Editor's Note: This article originally appeared on Business Insider.
President Donald Trump has confirmed that the United States launched a cyberattack on the Internet Research Agency (IRA), an infamous Russian troll farm, during the 2018 midterm elections.
The Washington Post first reported on the attack, which blocked the IRA's internet access, in February 2019. The administration did not comment on the report at the time, but Trump confirmed the attack in an interview with Post columnist Marc Thiessen published Friday.
Thiessen asked whether Trump had launched the attack, to which the president replied “correct.” This is the first time Trump or the White House has confirmed the attack, and it is unusual for countries to publicly talk about cyberwarfare tactics.
According to The Post's 2019 report, U.S. Cyber Command's attack started on the first day of voting for the November 2018 midterm elections, and continued for a few days while votes were tallied. “They basically took the IRA offline,” one source familiar with the matter told The Post.
“Look, we stopped it,” Trump told Thiessen. The Internet Research Agency was indicted by special counsel Robert Mueller in 2018 for conspiracy to interfere with the 2016 presidential election. Russian influence campaigns were also detected during the 2018 midterms.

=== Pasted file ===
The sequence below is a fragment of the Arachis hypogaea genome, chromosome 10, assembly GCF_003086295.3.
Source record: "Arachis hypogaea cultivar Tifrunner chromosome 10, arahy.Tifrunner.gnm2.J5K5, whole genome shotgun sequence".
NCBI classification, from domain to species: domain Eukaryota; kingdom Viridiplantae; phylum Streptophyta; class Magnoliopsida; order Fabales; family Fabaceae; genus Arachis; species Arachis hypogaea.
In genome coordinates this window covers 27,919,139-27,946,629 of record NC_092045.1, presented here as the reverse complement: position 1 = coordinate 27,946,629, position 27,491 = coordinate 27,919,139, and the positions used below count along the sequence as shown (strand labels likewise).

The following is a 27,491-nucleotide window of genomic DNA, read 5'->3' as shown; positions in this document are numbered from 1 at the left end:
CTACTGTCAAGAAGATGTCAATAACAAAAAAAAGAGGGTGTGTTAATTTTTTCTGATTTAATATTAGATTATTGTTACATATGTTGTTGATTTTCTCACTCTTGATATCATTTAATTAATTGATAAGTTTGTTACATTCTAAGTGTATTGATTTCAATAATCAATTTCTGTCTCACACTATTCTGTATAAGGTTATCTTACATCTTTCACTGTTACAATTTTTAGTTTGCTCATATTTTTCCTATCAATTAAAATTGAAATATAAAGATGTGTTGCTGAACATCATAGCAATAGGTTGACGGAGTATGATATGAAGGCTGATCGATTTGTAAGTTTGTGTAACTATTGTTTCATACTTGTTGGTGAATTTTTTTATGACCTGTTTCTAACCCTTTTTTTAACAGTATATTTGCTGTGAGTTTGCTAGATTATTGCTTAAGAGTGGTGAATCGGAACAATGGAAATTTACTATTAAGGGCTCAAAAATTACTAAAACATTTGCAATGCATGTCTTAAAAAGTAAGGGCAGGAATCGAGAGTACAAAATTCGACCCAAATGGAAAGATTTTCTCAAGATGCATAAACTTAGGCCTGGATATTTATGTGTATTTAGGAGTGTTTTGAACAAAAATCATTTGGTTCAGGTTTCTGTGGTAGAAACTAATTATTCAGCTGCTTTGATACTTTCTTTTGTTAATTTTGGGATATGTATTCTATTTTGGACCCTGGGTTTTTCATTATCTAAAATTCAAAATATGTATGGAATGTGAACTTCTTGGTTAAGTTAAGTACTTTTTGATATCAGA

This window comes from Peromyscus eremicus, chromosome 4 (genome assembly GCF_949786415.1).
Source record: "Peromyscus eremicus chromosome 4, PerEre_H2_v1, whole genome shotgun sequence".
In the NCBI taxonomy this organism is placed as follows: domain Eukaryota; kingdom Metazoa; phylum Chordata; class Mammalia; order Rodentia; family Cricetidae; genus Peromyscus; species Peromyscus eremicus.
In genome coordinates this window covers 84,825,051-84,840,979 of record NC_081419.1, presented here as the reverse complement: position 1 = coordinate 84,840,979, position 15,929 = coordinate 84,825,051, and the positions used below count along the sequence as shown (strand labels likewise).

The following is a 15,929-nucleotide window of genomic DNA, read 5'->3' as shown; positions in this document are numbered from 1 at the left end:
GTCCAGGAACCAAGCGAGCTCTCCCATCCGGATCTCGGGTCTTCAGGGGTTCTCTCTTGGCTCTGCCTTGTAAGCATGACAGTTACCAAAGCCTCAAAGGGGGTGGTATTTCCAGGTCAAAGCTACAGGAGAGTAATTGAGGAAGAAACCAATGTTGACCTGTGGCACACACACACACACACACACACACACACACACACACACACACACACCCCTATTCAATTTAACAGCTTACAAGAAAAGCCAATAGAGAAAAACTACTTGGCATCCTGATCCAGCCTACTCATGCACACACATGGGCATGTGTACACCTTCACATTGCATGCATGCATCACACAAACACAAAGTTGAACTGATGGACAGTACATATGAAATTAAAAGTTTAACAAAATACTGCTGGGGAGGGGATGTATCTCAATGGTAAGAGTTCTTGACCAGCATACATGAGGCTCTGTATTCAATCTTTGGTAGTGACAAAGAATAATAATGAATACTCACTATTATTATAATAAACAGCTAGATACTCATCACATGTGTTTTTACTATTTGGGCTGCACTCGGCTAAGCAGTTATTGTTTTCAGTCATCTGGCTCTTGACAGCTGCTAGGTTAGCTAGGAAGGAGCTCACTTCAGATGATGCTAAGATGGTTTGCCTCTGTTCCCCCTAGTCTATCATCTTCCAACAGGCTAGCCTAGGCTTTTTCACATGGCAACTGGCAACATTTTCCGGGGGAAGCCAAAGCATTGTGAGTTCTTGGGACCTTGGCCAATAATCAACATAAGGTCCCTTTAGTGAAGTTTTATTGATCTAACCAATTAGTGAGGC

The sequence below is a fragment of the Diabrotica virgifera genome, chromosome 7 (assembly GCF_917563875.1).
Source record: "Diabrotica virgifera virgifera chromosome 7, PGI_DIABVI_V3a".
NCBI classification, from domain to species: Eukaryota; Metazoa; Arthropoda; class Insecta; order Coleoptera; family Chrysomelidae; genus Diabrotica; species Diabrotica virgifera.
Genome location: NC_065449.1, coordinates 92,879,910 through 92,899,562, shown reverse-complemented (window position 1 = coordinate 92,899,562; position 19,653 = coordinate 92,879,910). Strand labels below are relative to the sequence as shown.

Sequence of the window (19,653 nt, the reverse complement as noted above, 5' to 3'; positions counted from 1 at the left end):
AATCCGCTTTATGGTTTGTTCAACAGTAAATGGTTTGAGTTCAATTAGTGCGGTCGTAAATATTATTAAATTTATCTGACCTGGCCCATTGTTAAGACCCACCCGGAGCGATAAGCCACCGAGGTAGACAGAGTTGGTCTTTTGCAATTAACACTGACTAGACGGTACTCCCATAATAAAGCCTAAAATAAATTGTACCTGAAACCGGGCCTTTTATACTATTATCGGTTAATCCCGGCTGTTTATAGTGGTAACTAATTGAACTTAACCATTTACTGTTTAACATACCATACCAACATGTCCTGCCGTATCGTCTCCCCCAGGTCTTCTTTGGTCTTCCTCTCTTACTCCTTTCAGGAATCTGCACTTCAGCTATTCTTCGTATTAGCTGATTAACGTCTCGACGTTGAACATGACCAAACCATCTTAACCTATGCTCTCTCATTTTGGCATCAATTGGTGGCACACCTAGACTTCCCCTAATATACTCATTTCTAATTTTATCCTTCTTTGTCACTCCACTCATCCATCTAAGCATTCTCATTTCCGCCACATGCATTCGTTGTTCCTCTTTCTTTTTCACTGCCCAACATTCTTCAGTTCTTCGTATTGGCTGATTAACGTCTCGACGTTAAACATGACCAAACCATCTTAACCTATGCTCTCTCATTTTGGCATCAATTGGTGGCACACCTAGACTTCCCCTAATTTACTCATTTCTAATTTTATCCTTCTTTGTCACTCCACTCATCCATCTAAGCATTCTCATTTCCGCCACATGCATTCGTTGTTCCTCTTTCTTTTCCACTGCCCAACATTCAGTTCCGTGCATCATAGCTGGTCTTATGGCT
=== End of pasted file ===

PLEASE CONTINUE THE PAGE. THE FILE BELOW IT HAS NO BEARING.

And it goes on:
Trump also claimed that President Barack Obama had remained silent on the issue of Russian disinformation campaigns ahead of the 2016 election.
“[Obama] knew before the election that Russia was playing around. Or, he was told. Whether or not it was so or not, who knows? And he said nothing. And the reason he said nothing was that he didn't want to touch it because he thought [Hillary Clinton] was winning because he read phony polls. So, he thought she was going to win. And we had the silent majority that said, 'No, we like Trump,'” Trump said.
In October 2016, the Obama administration formally accused Russia of hacking into Democratic computers to steal emails that ended up on Wikileaks. In December 2016, one month after Trump had won the election, Obama ejected 35 suspected Russian intelligence officers in retaliation.
Trump's assertion that he took a tougher stance against Russian disinformation campaigns than Obama comes the week after he commuted the prison sentence of former aide Roger Stone, a move that came just days after Facebook announced it had taken down a network of disinformation accounts after an “investigation linked this network to Roger Stone and his associates.”
Trump's attitude to Russia has come under fire from critics recently after reports emerged in late June that he was briefed on Russia offering the Taliban bounties to kill U.S. troops in Afghanistan, and chose not to retaliate.
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